DEAR MR. MYERS: I contacted the Equifax credit bureau after reading your recent column about the thieves who hacked into the company’s files and stole a bunch of consumers’ personal financial information. I was glad to learn that my own files weren’t among them, but now my sister says that Equifax has admitted that the breach was much bigger than it initially believed. Is this true? If so, what should I do now?
ANSWER: Your sister is correct. Equifax, one of the nation’s three major credit bureaus, announced on Oct. 1 that a review conducted by an outside firm it hired suggests that as many as 145.5 million files may have been comprised. That’s 2.5 million more than it had originally estimated several weeks ago.
From mid-May through July, Equifax says, the hacker or hackers had access to all of the information needed to steal identities. That includes Social Security numbers, birthdates, home addresses and (in some cases) driver’s license and credit card numbers.
Though your letter states that you have already checked with Equifax and learned that your personal files weren’t stolen, it wouldn’t hurt to ask again in the wake of the firm’s October annoucement. Call the company’s special telephone hotline (1-866-447-7559) or visit equifax online.
Like before, you’ll be asked for your last name and the final six digits of your Social Security number to quickly find whether your credit file was among those that were stolen.
As I wrote earlier, this is a good time for consumers to check their credit reports even if they weren’t exposed by the Equifax hackers. Readers can get free copies from each of the three major bureaus by visiting annualcreditreport.com or by calling the agency at 1-877-322-8228 if they haven’t made such a request during the past 12 months.
It will cost about $10 or $20 for each document if the accounts were accessed more recently.
REAL ESTATE TRIVIA: Homeowners and other tax-return slackers (like me) who filed for an automatic six-month extension back in April should remember that their completed returns must be postmarked by Oct. 15 to avoid possible late fees and penalties levied by the Internal Revenue Service.
DEAR MR. MYERS: Is it true that one of my all-time favorite authors and playwrights, Ben Hecht, made a killing by speculating in Florida real estate in the 1920s?
ANSWER: Hecht, whose body of work ranged from the script of the original “Scarface” to the re-write of “Gone With the Wind,” didn’t dabble much in Florida real estate when its market first took off in the early 1920s. But he made a “killing” from the boom nonetheless, getting paid the then-princely sum of $2,500 each week to tout the state’s various attributes and its seemingly unending realty opportunities.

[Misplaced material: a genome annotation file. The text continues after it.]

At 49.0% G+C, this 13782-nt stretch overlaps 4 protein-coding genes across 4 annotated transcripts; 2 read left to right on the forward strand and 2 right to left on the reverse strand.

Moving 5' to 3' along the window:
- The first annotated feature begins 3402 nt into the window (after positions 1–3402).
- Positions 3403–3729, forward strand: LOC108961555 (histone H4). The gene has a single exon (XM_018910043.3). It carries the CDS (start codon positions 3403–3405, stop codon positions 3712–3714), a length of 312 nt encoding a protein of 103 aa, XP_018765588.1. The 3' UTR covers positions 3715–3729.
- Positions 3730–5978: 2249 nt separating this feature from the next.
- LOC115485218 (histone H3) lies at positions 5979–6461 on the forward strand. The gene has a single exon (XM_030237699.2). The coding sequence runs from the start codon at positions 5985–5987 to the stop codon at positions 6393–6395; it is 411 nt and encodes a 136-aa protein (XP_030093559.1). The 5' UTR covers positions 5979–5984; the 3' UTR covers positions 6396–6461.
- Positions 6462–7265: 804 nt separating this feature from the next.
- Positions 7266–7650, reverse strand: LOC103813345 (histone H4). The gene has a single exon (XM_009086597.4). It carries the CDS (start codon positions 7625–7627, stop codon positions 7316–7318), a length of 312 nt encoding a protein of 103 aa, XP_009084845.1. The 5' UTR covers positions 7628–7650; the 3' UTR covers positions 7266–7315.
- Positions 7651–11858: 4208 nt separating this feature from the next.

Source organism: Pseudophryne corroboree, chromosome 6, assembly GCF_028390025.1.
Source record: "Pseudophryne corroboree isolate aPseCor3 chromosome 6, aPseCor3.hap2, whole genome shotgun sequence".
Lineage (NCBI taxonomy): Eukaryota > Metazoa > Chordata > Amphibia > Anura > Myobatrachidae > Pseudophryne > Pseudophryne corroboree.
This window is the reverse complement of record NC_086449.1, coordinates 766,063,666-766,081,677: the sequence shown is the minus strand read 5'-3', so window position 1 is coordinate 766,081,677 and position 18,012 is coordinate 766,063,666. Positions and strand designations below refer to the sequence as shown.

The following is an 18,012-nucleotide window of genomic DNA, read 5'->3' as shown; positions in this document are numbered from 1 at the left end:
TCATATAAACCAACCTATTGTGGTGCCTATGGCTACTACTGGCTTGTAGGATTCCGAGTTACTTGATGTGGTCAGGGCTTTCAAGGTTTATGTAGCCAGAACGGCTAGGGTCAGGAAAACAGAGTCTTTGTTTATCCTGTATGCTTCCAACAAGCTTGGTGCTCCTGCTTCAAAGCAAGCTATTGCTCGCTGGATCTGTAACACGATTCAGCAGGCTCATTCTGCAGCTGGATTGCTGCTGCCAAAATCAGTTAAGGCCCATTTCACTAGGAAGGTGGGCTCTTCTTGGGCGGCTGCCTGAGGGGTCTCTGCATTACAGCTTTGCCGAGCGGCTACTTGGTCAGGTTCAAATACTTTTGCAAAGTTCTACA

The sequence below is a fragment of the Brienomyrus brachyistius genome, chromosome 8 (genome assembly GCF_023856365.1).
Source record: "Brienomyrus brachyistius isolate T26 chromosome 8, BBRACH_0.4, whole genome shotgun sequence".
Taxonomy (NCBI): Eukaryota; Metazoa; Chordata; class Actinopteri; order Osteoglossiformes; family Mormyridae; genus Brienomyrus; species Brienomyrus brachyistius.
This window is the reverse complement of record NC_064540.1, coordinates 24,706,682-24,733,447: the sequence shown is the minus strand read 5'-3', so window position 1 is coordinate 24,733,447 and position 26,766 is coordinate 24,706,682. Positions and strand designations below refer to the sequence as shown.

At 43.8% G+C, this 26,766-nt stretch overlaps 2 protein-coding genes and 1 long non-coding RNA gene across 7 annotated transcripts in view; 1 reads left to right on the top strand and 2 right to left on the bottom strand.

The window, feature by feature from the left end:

By his own admission, Hecht – who died in 1964, at the age of 70 - didn’t think that the Sunshine State’s roaring real estate market would last. He kept the $2,500 he earned each week inside his coat instead of depositing the cash into a bank, leading some to wonder why he was apparently putting on so much weight.
Hecht got the last laugh. When the stock market crashed in 1929, he was one of the few who escaped relatively unscathed because most of his money wasn’t stuck in worthless securities or failed banks. Instead, much of it was inside his jacket and strapped around his waist.
QUESTION: My wife and I are both in our 80s. We have owned our home together for nearly 40 years and the mortgage was paid off a long time ago, but now my sweetheart has been diagnosed with early-onset Alzheimer’s. We are both afraid that she will have to be placed in a special full-time facility if her condition worsens, but the cost would not be covered by Medicare. If she must be sent to a specialized home, would I be able to sell our property myself to help pay for the cost of her care?
ANSWER: Probably not. Assuming that you and your spouse hold title through the commonly used joint tenants with right of survivorship – or in the similar “tenants by the entireties” – both you and your wife would be required to sign a sales agreement or any other type of contract. That could be a huge problem if her illness eventually gets to the point where she must be transferred to a full-time care facility, because she likely would then lack the legal capacity to understand the decision she was making.
I am so deeply sorry for your current situation. I, too, have lost loved ones to this terrible memory-robbing disease.
Consult an attorney soon to discuss your options. One solution might be to ask a judge to appoint an independent conservator, such as a trusted relative or friend, who could legally act on your wife’s behalf. Many states don’t allow a spouse to act as a conservator, in part because it may create a conflict of interest.
If your wife still has most of her mental faculties intact, the lawyer might instead suggest that the two of you create a basic living trust and put your home and other assets into it. Both of you would be co-trustees while she’s still competent to make decisions on her own. But if her condition worsens and she must move to a full-time care facility, you could sell the home yourself and make other key decisions on her behalf.
David W. Myers’ column is distributed by Cowles Syndicate Inc.